The evidence that the lottery is no different from other revenue sources is bolstered by examining past instances when the lottery was used to close budget gaps. These actions have been taken by at least three governors, starting in the year that the lottery was implemented. For example, in 1967, Governor Rockefeller partially funded previously enacted school aid increases with the new lottery.




New York is one of 37 states that operates a lottery. In New York, the lottery generated $1.6 billion for education in state fiscal year 1996-97, or 3.7 percent of state funds spending. The lottery provides about the same level of resources as the state's corporate tax on utilities and telephone companies, and slightly less than the amount collected from the cigarette and motor fuel, real estate transfer, and highway use taxes combined.

In short, the lottery is an important state revenue source and its absence would result in significant budget reductions or tax increases.

An important issue with the lottery is how it benefits education funding in the state. New York, like most of the other states that operate lotteries, dedicates proceeds to a specific use.(1) Although dedicating lottery proceeds -- to education in most states and New York -- is an effective means to gain public approval for lotteries, there is no conclusive evidence that the activity thus funded benefits.(2) The central question in New York is whether the lottery actually supplements what schools would otherwise receive or whether the lottery merely supplantsspending that would have gone to schools.

Although the lottery is a significant source of revenue, spending on aid to public schools is much larger. In 1996-97, school aid totaled $10.2 billion, or 23 percent of state funds spending. The lottery accounted for only 16 percent of the funds needed for school aid.

This report will describe how the lottery operates in New York; review the historical setting that surrounded the debate over permitting a lottery in the mid-1960s; review the contribution of the state, the lottery, and local school property taxpayers over time to school spending; describe how the state budgets lottery proceeds; and analyze recent changes to the lottery statute to determine legislative intent behind the changes.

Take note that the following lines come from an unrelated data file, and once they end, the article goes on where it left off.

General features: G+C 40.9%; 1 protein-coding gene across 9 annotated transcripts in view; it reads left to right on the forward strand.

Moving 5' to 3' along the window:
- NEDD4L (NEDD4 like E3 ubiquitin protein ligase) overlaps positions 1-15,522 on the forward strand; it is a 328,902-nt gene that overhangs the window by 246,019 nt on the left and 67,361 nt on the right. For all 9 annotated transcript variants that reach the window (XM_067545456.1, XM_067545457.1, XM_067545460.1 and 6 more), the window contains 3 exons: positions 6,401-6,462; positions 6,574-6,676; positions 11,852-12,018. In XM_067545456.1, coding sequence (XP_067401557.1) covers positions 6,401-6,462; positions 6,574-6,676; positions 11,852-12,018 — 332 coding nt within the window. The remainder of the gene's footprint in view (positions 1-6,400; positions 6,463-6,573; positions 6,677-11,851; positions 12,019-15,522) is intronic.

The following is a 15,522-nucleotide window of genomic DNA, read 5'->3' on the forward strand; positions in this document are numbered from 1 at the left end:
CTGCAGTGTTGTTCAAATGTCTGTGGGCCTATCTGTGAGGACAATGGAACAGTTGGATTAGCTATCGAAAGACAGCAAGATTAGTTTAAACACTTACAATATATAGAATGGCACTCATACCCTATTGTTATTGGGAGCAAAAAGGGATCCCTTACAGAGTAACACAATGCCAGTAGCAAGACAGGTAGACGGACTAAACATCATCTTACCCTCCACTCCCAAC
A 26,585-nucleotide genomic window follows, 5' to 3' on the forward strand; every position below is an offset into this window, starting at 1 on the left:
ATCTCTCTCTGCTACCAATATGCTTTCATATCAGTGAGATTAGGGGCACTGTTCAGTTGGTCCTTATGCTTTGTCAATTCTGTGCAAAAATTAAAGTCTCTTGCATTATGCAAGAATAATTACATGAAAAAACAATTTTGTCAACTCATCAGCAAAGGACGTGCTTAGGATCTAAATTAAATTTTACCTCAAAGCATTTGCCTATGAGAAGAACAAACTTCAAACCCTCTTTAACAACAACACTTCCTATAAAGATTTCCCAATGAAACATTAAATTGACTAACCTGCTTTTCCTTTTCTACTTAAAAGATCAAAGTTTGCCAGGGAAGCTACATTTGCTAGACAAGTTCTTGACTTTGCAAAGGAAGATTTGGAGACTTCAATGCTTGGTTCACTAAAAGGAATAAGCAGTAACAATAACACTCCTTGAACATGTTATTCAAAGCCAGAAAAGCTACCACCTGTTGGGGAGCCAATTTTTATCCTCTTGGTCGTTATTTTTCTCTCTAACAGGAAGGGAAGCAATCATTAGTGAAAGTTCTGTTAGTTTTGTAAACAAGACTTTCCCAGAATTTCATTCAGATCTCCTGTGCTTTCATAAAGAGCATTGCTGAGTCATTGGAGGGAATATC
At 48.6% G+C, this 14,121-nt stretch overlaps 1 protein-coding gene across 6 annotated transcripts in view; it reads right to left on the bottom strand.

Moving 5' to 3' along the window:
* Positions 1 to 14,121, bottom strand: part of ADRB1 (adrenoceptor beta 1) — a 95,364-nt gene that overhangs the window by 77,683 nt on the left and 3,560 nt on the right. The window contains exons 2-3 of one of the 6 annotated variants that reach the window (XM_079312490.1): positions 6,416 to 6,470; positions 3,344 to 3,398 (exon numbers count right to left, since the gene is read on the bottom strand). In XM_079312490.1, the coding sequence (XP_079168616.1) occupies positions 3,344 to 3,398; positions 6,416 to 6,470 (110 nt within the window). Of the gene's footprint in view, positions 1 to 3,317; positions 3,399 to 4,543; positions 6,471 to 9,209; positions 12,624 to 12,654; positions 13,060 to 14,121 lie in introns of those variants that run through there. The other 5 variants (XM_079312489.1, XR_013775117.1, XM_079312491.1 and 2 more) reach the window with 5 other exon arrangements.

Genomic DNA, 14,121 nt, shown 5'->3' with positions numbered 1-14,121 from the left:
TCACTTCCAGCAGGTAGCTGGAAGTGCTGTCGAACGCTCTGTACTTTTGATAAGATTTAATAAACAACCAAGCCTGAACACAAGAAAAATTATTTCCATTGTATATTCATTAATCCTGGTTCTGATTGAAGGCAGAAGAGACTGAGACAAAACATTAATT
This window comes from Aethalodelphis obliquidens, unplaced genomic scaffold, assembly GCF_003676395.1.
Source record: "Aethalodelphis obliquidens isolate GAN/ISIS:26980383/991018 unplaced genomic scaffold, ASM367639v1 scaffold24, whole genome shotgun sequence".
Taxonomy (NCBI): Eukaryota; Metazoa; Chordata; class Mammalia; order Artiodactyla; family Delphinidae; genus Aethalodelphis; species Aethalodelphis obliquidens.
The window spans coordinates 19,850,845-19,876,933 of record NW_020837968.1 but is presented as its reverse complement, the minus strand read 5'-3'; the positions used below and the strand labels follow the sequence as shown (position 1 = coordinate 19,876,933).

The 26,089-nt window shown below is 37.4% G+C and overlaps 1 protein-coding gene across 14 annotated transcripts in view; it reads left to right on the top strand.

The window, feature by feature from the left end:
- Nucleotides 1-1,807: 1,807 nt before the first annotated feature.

The Historical Setting for Lottery Approval

A lottery was approved by New York's voters on November 8, 1966 by a 3 to 2 margin. The Legislature had first approved the amendment in 1965 and gave it second passage early in 1966 before it was put to the voters. An understanding of the state's financial condition in the mid-1960s is important to understand the policy debate that accompanied approval of the lottery.

Spending and Revenues

Spending on public schools was increasing rapidly in the early 1960s, driven by both sharp increases in enrollment and reforms in the state's school aid formula. The 3.1 million enrolled pupils in 1964-65 represented a 19 percent increase over the 2.62 million in 1958-59.(3) Growth in enrollment in the early 1960s was much greater than any period since: it far outpaced the growth during the second half of the 1960s. In contrast, enrollment declined for most of the 1970s and 1980s and has been growing relatively slowly in recent years.(4)

State spending in 1961-62 and 1962-63 grew by over 11 percent in each year, followed by 7 percent growth in 1963-64 and 4 percent in 1964-65. The growth in 1964-65 was only possible by accelerating the timing ("spinning up" or "one-shot" in 1990's revenue raising parlance) of corporate tax collections.

Because the acceleration did not recur in 1965-66, a number of revenue raisers were proposed and adopted in Governor Rockefeller's budget for that year, including imposition of a new 2 percent sales tax, increasing cigarette taxes by 5 cents per pack, and doubling motor vehicle registration fees. The value of these tax and fee increases totaled $530 million, or 19 percent of then current-law's revenues.(5)

First passage of the constitutional amendment occurred in June 1965, during the same legislative session that required the nearly 20 percent tax and fee increases to bring the budget into balance.

The Lottery Debate

Was there a promise that lottery would provide additional support for schools? The record of the legislative debate and press coverage is not conclusive. Clearly, the primary focus was on whether the lottery -- a form of gambling -- was an appropriate source of revenue for government. Two editorials in the New York Times prior to legislative adoption of the proposed constitutional amendment focused on the moral issue.(6)

The Regents publicly announced opposition to the lottery in August 1966.(7) Their position was reported to stem from the moral question of gambling and from opposition to the concept of dedicating revenue to specific uses. They must also have expressed concern that the lottery would replace existing General Fund support; a New York Times editorial from February 1967 -- after the amendment had been approved -- took issue with plans to use the lottery to replace existing funding. The editorial stated that the Regents had cited this as a concern before the referendum was adopted.


Lottery Revenues and School Aid Payments